JUCO Update: Covid-19 Eligibility Amendment

Walt Jones
JUCO Wire Director


With the Covid-19 crisis comes many challenges and changes that bring on new opportunities for all. The tragedy has swept across our nation and around the globe leading to several new adjustments in the sports world. Most high school baseball student-athletes have all basically lost their senior season, the NCAA has granted an additional year of competition to athletes participating in spring sports and Major League Baseball has made the decision to shorten its amateur draft. With all of the changes going on in the baseball world, the NJCAA has been very clear in its decisions throughout the process.  

The NJCAA has also made its rulings in response to Covid-19 regarding student-athlete eligibility. In an April 19, 2020 press release, the NJCAA granted second year players an additional year of scholarship at their present (2019-20) institution that will not count towards their institution’s total scholarship limit for the 2020-21 season, as stated in the following excerpt from the NJCAA’s press release:

“At the NJCAA Board of Regents meeting on April 3, the Board approved an amendment to the number of Letters of Intent allowed for the 2021 Spring Sports season. Second-season student-athletes enrolled at an NJCAA member college and were signed to a spring sport LOI for the Spring 2020 academic term, may receive a scholarship at the same institution for the 2020-2021 academic year and not be counted against the scholarship limit.”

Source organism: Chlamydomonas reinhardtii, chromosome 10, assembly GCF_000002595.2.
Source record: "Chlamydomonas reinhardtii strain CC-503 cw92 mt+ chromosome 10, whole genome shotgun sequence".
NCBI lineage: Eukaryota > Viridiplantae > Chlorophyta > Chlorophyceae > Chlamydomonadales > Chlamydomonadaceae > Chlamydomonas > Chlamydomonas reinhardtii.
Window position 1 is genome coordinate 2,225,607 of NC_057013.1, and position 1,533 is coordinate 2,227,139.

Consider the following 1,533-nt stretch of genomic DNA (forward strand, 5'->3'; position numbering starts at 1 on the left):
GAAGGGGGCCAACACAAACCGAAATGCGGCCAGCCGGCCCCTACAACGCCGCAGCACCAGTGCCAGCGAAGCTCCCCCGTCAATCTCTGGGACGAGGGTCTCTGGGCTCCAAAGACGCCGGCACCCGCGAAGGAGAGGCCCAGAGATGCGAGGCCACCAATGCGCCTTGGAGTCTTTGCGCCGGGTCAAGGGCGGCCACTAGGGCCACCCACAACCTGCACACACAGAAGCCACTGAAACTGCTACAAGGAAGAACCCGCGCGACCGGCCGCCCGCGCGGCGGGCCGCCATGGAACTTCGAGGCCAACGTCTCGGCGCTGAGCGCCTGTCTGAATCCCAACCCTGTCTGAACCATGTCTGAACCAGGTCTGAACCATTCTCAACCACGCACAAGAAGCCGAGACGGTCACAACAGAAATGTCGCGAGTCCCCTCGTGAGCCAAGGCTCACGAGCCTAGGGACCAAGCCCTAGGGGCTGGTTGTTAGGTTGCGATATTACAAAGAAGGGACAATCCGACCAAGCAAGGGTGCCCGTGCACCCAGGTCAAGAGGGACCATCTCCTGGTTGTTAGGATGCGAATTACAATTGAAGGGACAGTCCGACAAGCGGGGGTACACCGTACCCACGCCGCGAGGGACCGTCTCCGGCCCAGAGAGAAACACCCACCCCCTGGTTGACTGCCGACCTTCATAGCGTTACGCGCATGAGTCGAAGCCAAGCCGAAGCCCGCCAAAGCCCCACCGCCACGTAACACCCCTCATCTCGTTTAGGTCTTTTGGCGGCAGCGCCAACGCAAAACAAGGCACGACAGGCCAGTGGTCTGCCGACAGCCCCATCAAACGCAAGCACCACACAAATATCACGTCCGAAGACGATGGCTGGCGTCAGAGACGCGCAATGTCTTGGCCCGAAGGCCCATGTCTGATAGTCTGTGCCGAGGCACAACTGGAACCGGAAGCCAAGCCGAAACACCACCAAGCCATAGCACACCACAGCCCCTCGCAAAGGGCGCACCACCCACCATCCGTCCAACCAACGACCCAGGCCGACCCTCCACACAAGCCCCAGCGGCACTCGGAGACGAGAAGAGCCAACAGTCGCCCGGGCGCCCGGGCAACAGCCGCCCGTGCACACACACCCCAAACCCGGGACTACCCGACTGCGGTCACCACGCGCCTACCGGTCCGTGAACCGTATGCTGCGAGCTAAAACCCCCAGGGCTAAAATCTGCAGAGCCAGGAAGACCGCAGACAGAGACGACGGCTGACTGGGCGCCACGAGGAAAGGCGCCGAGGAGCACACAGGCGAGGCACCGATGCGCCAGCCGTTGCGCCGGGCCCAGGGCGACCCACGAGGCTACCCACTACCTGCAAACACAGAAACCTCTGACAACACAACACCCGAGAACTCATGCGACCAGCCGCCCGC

With this, the NJCAA, NCAA and NAIA are all viewing the 2020 baseball season in a way that is consistent across the board. Student-athletes are not being penalized with a season of participation for the spring 2020 season. 

This ruling is one that seems fair and proper on the surface but will be interesting to watch unfold moving forward. 

  • NCAA member institutions will have increased roster sizes in the 2020-21 competition season with underclassmen receiving an additional year of competition. 

  • MLB has reduced its number of rounds in the 2020 draft from 40 rounds to what can be as low as 5 rounds.

  • MLB holds the right to reduce the 2021 draft to as few as 20 rounds. 

These decisions, while fair, will put a serious kink in the amateur baseball pipeline as there are more NJCAA prospects headed to NCAA institutions with considerably less prospects moving out of the NCAA ranks. This could get interesting. 

NJCAA Press Release - April 19, 2020

NJCAA COVID-19 Homepage


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